Nature: Elsa’s Legacy: The Born Free Story
Airs Wed., July 17, 2013 at 8 p.m. & Sunday, July 21 at 4 p.m. on KPBS TV
Originally published January 5, 2011 at 4:11 p.m., updated July 10, 2013 at 11:44 a.m.
In 1960, a book written about raising an orphaned lion cub named Elsa and then releasing her back into the wild became a worldwide bestseller. "Born Free" was a game changer that essentially altered the way we perceive relationships between humans and animals.
View a timeline of events in George and Joy Adamson's lives.
Because of the emotional bond George and Joy Adamson formed with Elsa, lions could no longer be dismissed simply as brutal killers to be shot while on safari. Elsa became an individual in the eyes of the world, and her story made her a symbol for all animals’ right to live free.
Hollywood took the story to the next level with the 1966 release of the film based on the book. Starring real-life husband and wife Bill Travers and Virginia McKenna as George and Joy Adamson, it became a box office hit and award-winner, and turned Travers and McKenna into wildlife activists in the process.
But behind all the bright lights and public success lies the actual day-to-day story of the Adamsons’ life with Elsa. Diaries, home movies and detailed records reveal the real difficulties faced by the Adamsons as they began and continued their pioneering work with lions despite changing perceptions of their work and the increasing dangers around them.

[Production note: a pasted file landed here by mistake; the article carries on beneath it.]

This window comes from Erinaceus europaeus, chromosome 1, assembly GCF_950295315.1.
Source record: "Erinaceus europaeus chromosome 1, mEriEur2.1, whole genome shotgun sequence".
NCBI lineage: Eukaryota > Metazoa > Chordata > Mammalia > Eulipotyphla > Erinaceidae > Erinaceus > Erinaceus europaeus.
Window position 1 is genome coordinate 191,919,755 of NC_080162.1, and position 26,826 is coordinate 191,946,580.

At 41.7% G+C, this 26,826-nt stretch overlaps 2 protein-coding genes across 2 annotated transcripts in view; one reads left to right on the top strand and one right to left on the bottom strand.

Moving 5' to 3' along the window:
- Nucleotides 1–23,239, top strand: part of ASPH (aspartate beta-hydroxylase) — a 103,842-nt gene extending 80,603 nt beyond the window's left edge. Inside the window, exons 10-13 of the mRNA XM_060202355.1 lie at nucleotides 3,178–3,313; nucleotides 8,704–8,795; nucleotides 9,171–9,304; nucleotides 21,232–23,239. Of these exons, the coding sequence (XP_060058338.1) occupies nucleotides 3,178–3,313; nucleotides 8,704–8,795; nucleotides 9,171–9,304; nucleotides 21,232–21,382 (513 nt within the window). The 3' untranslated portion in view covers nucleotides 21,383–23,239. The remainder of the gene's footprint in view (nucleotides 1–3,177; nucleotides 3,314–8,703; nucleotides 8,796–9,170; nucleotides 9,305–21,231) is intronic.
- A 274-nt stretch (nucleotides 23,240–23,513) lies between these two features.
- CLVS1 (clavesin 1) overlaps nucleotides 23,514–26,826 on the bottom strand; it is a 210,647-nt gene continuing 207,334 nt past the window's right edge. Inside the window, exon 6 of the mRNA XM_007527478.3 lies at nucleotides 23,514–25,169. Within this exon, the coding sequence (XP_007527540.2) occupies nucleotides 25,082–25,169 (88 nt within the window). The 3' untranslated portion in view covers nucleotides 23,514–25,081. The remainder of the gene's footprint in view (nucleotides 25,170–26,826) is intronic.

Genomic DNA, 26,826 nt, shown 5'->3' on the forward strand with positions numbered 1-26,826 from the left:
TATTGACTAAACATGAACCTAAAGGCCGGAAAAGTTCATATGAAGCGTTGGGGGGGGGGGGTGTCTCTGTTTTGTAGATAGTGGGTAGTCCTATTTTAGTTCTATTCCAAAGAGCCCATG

In a dark twist ending to the Adamsons’ extraordinary lives, Joy was brutally murdered by a disgruntled staff member at her reserve. And nearly 10 years after Joy’s death, George was gunned down by poachers and bandits who wanted to shut down his camp.
Since the heyday of "Born Free," experts estimate Africa’s lion population has plummeted by 80-90%, partly due to the ever-increasing human population that shares their habitat. But their loss would have an impact across the ecosystem, and with only about 20,000 lions left now, the pressure is on to save them.
Recollections of Virginia McKenna and others who knew and worked with the Adamsons reshape the story told fifty years ago, retelling it as it really happened, and with no fairy tale ending. But Elsa’s legacy lives on as a touchstone for all who would speak for and work to support the freedom and welfare of wild animals everywhere.
In this film, NATURE examines the story, revisits the people featured in the film, and discusses the importance and dangers of viewing animals through a human lens as well as the shifting attitudes about conservation.
“This is an insider’s look at the world’s first environmental icon,” said Fred Kaufman, series executive producer. “There’s no question that Elsa became an ambassador of wildlife preservation because of the Adamsons and Born Free. Looking at Elsa’s legacy, we’re able to see wildlife protection then and now and how one animal made a world of difference.”
This film premiered January 9, 2011.